In our previous blog on eLearning, we looked at how rich content creates better learning outcomes, especially when it’s interactive and gamified.
This time, we’re going to see how versatile eLearning is and how it can be customized for different learners and learning objectives by looking at a very common use-case example for eLearning: internal competence development.
Let’s start with the basic requirements for our eLearning course.
In our example case, the learning objective for the organization’s HR department is to develop and maintain their employees’ ability serve customers in a second language. Situations that require the employees to deal with international customers range from routine daily service requests to complex issues that arise only occasionally.
At a minimum, all good eLearning should:
- adapt to the existing skill level of the employees
- introduce new information in a structured, easily applicable manner
- relate to real-life work scenarios and customer cases, giving the employees tools and knowledge that they can apply in their work
- deliver standardized, measurable learning results that will benefit the organization for a number of years
- be accessible to all employees, no matter their location or preferred time for studying
However, what makes eLearning special is how much it can be customized and how it can incorporate interactive learning solutions – a proven way to enhance the quality of learning. In this case example, the organization has categorized its employees as either A) mostly fluent in the second language or B) needing more assistance with the language before improving the customer-facing skills.
When students are grouped according to their skill level, those who start from a lower level can return to the course later, taking on the more advanced material. This increases the usability of the learning material within the organization.
In this case, the eLearning starts with a self-assessment that gauges the employee’s skill in the second language and how well they can deal with international customers in that language. The learning material can then be tailored for these groups, making sure that both groups get the learning material, exercises and testing that is appropriate for their true skill level.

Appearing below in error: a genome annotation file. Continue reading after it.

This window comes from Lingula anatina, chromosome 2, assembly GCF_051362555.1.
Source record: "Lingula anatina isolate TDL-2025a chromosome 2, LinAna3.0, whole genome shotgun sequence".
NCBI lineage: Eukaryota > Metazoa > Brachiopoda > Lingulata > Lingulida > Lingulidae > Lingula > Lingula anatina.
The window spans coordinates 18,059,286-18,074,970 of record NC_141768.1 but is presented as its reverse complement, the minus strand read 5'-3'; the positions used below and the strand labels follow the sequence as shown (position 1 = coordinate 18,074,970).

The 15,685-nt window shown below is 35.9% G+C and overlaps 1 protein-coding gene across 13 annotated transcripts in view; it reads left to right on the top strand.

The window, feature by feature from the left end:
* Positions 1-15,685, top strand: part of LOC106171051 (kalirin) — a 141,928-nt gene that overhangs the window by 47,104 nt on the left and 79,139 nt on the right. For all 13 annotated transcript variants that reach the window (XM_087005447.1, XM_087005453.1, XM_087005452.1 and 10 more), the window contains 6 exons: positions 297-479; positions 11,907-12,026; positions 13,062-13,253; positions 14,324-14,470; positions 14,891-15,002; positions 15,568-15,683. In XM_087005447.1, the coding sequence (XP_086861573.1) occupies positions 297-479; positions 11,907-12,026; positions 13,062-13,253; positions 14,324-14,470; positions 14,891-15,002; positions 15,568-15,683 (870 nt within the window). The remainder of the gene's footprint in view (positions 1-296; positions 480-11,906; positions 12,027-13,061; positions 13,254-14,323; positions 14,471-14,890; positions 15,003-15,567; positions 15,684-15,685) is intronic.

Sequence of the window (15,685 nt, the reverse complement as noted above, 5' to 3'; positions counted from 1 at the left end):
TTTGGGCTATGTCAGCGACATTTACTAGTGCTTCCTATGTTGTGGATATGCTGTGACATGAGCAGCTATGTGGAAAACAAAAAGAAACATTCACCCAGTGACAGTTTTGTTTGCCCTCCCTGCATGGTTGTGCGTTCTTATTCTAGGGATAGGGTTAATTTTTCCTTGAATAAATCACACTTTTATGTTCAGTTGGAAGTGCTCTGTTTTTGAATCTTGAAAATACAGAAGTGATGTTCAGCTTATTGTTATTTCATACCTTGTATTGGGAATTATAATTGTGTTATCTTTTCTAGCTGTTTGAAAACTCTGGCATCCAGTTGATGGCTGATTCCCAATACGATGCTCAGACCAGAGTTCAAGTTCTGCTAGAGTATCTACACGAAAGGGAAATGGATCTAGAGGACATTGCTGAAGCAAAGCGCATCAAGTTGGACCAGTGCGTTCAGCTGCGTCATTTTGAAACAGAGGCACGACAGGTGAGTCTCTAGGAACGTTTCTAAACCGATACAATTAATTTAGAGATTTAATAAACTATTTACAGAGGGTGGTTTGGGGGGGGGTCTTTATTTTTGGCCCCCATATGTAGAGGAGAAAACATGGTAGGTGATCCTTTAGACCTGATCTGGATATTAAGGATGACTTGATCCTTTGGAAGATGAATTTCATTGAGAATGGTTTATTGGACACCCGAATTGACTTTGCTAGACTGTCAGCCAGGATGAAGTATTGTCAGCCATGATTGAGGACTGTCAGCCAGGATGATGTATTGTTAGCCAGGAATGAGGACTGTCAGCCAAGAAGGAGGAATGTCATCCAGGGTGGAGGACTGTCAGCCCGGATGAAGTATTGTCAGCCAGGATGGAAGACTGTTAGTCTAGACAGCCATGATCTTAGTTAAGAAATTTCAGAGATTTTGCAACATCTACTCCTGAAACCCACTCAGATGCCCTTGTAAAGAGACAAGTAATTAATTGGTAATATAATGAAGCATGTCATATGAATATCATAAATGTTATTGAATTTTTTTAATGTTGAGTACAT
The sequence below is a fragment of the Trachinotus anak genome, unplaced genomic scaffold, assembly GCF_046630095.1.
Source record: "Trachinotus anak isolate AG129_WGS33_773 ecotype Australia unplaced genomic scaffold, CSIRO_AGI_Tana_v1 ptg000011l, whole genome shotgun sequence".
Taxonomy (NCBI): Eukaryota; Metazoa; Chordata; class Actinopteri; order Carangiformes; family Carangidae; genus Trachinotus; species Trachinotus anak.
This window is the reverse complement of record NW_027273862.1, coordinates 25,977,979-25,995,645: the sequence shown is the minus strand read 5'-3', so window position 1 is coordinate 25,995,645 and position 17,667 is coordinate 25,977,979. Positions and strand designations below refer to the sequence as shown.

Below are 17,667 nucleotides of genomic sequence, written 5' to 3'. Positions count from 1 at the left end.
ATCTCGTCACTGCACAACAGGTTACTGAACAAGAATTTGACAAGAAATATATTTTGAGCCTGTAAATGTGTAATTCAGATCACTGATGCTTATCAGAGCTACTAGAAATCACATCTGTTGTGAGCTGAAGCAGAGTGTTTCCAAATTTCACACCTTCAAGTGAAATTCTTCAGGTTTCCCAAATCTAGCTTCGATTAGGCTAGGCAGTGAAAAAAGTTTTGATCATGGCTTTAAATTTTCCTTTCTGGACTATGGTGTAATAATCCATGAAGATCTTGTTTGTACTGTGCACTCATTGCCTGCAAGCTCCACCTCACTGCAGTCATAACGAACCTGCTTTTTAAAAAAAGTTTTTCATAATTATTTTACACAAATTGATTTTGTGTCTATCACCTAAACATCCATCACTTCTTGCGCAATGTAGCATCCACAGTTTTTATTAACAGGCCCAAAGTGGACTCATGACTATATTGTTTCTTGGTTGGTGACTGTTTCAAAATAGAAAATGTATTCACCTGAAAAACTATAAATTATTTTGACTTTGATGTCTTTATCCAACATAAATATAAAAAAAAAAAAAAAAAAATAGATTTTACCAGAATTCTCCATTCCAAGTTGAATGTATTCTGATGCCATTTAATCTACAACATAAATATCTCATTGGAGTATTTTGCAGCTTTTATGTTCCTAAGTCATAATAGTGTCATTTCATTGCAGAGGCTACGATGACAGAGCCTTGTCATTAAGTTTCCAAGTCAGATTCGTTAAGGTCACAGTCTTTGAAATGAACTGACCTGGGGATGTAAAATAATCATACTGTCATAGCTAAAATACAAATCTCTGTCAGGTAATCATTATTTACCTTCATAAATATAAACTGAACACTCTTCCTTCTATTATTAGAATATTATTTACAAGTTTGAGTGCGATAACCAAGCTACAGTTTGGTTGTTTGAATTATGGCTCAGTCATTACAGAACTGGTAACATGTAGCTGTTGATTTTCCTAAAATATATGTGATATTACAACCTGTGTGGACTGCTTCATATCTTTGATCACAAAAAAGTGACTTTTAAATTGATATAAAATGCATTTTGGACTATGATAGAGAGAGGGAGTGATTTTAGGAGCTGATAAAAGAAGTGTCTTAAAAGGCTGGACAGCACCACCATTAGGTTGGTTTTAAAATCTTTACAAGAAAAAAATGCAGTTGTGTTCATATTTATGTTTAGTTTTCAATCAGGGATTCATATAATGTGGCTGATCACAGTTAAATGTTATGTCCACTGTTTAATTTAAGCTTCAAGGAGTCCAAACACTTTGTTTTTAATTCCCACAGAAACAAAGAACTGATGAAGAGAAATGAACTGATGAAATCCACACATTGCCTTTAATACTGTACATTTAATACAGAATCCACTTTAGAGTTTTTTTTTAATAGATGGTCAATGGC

For group A, the learning material could be delivered through animated storytelling or through video, and the learning could be implemented using relatable examples based on example cases that HR has compiled from customer feedback. Interactive storytelling gives out information in logical, easy-to-understand passages of text, animations and small exercises that push the student to think through their answers.
Pro tip! Virtual training & webinars
Adding a virtual training option to your existing eLearning makes it easy for employees to contact language, communication, or cultural trainers for one-to-one lessons. The employees get a valuable opportunity to ask questions, receive feedback and correction, and get support and encouragement.
Webinars allow the students to participate in professionally facilitated online discussions about the learning topic. This is a good way to enhance the quality of learning and create a positive, shared learning experience across the team.
For group B, depending on the employees’ existing skill level, the course could be tailored to industry-specific language usage, with a focus on practical language, vocabulary and grammar. Interactive exercises between the learning stages help to activate the students and give them actionable tips on how to put the language practice into action in their daily work.
These interactive exercises double as small tests, allowing the students to measure their progress against a set standard. If the students find one exercise challenging to pass, they can easily repeat the course or return to the difficult part later instead of trying to complete the course in one sitting.
In the next blog post in this series, we’ll turn our attention to the needs of management. How can management know if the employees are really learning and understanding the material?
Would you like to read more case examples of elearning for different needs?
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There are four case studies that show how eLearning can be applied:
- HR – employee competence development
- Management – organizational change
- Sales – new product launch
- Marketing – shareable content